A:  The first rounds were uncomfortable, he lost his hair, but was not as sick as either of us had expected. His “barf bucket” sat sterile in the corner. He felt well enough to schedule gigs over the holidays.

Ryder dove into a spiritual quest when he started treatment. It was during this searching that ESMZ came onto my “radar.” We watched every interview, listened repeatedly to every song. Then he learned to play them. When he was too tired or nauseous to play his guitar, he listened. Though he had a cache of original songs, he spent the majority of his time absorbing the “positive vibe” of ESMZ. He contemplated it. He was uplifted by it. Those hours were especially poignant for me, as little else brought a smile to his face. I was aware, and ironically grateful, for the days we spent together in the hospital. I never missed a day. After all, what mother of a 22 year-old man gets such “face time” with her son?

He took his guitar with him for his first six rounds. We went outside for vocal warm-ups and short walks when he was up to it — always with his guitar. The nurses loved him and spent extra time in his room when he played.

The last round, in May, he was just too sick. He left his guitar at home. I was surprised, as that had been his most reliable therapy.

During the two weeks at home between hospital stays, he would spend one week on the couch and the second one, when he felt better, on the local mountain-top — writing, meditating and playing his guitar. We watched “Big Easy Express” several times. I think he projected himself into that tour, perhaps visualizing himself there. An escape.

ESMZ — more than any other band — became a staple in his days. Ryder loved a good story, poetically told, and relished the poignant lyrics of ESMZ. I think he related to Alex’s return from darker days, even a brush with death. It made Alex human, and his celebration of life more authentic. “Not the pray-er, but the prayer.” Ryder related and was determined to beat the monster inside him. He was already feeling a profound appreciation for life. He was changed, and Alex was an example of what could be.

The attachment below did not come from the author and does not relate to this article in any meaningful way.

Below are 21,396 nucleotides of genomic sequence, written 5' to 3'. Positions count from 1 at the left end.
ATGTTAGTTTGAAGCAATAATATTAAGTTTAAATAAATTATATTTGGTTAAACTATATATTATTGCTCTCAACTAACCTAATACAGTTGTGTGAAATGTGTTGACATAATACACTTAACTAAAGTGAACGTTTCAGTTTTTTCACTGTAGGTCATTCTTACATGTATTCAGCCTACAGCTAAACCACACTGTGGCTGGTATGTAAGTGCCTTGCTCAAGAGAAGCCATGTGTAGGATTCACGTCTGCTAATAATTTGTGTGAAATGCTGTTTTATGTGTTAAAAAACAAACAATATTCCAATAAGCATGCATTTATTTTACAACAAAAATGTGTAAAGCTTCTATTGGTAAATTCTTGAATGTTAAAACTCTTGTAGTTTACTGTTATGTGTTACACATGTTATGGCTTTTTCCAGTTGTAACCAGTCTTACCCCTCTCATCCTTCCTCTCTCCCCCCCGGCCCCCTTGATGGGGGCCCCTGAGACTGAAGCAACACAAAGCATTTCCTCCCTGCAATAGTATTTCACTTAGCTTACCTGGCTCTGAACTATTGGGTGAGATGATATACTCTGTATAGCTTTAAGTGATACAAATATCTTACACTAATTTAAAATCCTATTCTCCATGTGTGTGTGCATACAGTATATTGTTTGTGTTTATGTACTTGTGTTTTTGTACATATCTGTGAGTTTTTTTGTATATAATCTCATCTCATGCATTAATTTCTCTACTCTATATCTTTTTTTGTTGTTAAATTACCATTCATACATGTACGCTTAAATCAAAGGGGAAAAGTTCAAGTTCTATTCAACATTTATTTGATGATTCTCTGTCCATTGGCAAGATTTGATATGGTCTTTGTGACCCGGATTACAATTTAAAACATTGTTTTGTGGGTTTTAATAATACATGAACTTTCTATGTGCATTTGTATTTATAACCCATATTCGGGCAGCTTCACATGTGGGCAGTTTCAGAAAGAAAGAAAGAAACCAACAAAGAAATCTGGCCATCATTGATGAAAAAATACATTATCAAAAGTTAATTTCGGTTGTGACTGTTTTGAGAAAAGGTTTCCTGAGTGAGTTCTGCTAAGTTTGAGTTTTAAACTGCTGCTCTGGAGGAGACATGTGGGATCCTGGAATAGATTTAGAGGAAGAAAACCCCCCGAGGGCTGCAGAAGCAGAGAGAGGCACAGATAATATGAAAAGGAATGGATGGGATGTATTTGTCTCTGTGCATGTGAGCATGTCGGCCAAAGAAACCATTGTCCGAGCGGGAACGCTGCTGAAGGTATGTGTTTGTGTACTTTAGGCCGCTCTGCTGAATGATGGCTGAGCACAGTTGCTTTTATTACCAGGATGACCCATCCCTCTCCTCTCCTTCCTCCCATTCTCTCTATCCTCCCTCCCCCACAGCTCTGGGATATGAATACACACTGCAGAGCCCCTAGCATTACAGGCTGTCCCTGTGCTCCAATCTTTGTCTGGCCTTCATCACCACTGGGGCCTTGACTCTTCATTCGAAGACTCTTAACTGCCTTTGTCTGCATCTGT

Ryder learned to play their songs, soaked up their jubilant spirit and dreamed of a day when they would meet.

I had no doubt his dream would come true. Between chemo rounds he rallied enough to get up to Bottlerock. Last summer, he and I went to the Hollywood Bowl show. I was delighted that he chose to share it with me. This band was obviously important to him — important enough to make sure I “got” it. It was easy to jump on board. What’s not to like?

Q: Describe what it was like to be at Big Top with Ryder? Did you know he was going to share his story during Home?

A: Big Top was, by far, our most jubilant time. Ryder was moving through life with a fearlessness and intent that every mother hopes for her child. He seemed to be “walking in the light.” On the fairgrounds, he ran into Alex and Christian, and was floating even before the show started. He had finally made the connection he’d dreamed of and was able to briefly tell them how instrumental they had been in his fight for life.

When “Home” came on, I looked at him. He was already out of his seat and bolted across the Big Top. Having laid the groundwork before the show, it was an easy choice for Alex to hand him the mic. As Ryder told his story and thanked the band — each of them — the crowd roared. He had accomplished the first part of his goal — to thank them, to let them know just how much they meant to him.

After the show, Christian gave him his backstage pass, and he stayed late, connecting on a deep level with each member of the band. Ryder played his final gig that Saturday, but Jade made sure he had passes to both Sunday shows. In the hospital, Ryder had written his own verse for “I Don’t Wanna Pray,” and Jade said they would give him a chance to sing it at one of the shows. He got to sing it for her backstage, a capella.

The night was magical.